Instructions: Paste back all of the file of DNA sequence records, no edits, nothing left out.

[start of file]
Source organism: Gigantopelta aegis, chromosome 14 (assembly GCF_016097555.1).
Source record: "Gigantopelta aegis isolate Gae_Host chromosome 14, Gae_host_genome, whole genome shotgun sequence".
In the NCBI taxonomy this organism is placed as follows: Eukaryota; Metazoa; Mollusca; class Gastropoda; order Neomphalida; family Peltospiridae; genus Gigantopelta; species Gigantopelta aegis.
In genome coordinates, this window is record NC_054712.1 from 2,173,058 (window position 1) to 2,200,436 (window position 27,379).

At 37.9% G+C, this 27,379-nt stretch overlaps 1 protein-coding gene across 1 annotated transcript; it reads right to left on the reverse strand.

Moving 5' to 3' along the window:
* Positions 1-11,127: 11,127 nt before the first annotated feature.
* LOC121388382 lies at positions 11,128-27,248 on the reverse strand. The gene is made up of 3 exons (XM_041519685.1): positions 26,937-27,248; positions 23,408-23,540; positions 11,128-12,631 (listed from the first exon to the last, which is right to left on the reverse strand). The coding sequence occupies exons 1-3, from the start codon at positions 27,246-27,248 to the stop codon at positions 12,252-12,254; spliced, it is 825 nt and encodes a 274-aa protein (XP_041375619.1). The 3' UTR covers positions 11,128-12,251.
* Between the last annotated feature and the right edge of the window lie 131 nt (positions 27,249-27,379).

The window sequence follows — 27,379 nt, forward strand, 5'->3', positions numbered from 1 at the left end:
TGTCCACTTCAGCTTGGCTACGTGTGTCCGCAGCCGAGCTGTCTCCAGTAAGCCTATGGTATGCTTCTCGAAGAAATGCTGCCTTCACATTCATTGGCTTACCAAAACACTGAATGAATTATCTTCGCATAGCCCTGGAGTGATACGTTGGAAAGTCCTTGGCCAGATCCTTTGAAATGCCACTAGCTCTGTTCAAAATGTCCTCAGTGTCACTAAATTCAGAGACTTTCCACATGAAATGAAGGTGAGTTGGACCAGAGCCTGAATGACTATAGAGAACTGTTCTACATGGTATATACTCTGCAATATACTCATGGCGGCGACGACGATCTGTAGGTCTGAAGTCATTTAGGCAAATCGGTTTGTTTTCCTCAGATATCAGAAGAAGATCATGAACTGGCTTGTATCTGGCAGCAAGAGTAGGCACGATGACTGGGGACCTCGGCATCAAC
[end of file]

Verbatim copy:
Source organism: Gigantopelta aegis, chromosome 14 (assembly GCF_016097555.1).
Source record: "Gigantopelta aegis isolate Gae_Host chromosome 14, Gae_host_genome, whole genome shotgun sequence".
In the NCBI taxonomy this organism is placed as follows: Eukaryota; Metazoa; Mollusca; class Gastropoda; order Neomphalida; family Peltospiridae; genus Gigantopelta; species Gigantopelta aegis.
In genome coordinates, this window is record NC_054712.1 from 2,173,058 (window position 1) to 2,200,436 (window position 27,379).

At 37.9% G+C, this 27,379-nt stretch overlaps 1 protein-coding gene across 1 annotated transcript; it reads right to left on the reverse strand.

Moving 5' to 3' along the window:
* Positions 1-11,127: 11,127 nt before the first annotated feature.
* LOC121388382 lies at positions 11,128-27,248 on the reverse strand. The gene is made up of 3 exons (XM_041519685.1): positions 26,937-27,248; positions 23,408-23,540; positions 11,128-12,631 (listed from the first exon to the last, which is right to left on the reverse strand). The coding sequence occupies exons 1-3, from the start codon at positions 27,246-27,248 to the stop codon at positions 12,252-12,254; spliced, it is 825 nt and encodes a 274-aa protein (XP_041375619.1). The 3' UTR covers positions 11,128-12,251.
* Between the last annotated feature and the right edge of the window lie 131 nt (positions 27,249-27,379).

The window sequence follows — 27,379 nt, forward strand, 5'->3', positions numbered from 1 at the left end:
TGTCCACTTCAGCTTGGCTACGTGTGTCCGCAGCCGAGCTGTCTCCAGTAAGCCTATGGTATGCTTCTCGAAGAAATGCTGCCTTCACATTCATTGGCTTACCAAAACACTGAATGAATTATCTTCGCATAGCCCTGGAGTGATACGTTGGAAAGTCCTTGGCCAGATCCTTTGAAATGCCACTAGCTCTGTTCAAAATGTCCTCAGTGTCACTAAATTCAGAGACTTTCCACATGAAATGAAGGTGAGTTGGACCAGAGCCTGAATGACTATAGAGAACTGTTCTACATGGTATATACTCTGCAATATACTCATGGCGGCGACGACGATCTGTAGGTCTGAAGTCATTTAGGCAAATCGGTTTGTTTTCCTCAGATATCAGAAGAAGATCATGAACTGGCTTGTATCTGGCAGCAAGAGTAGGCACGATGACTGGGGACCTCGGCATCAAC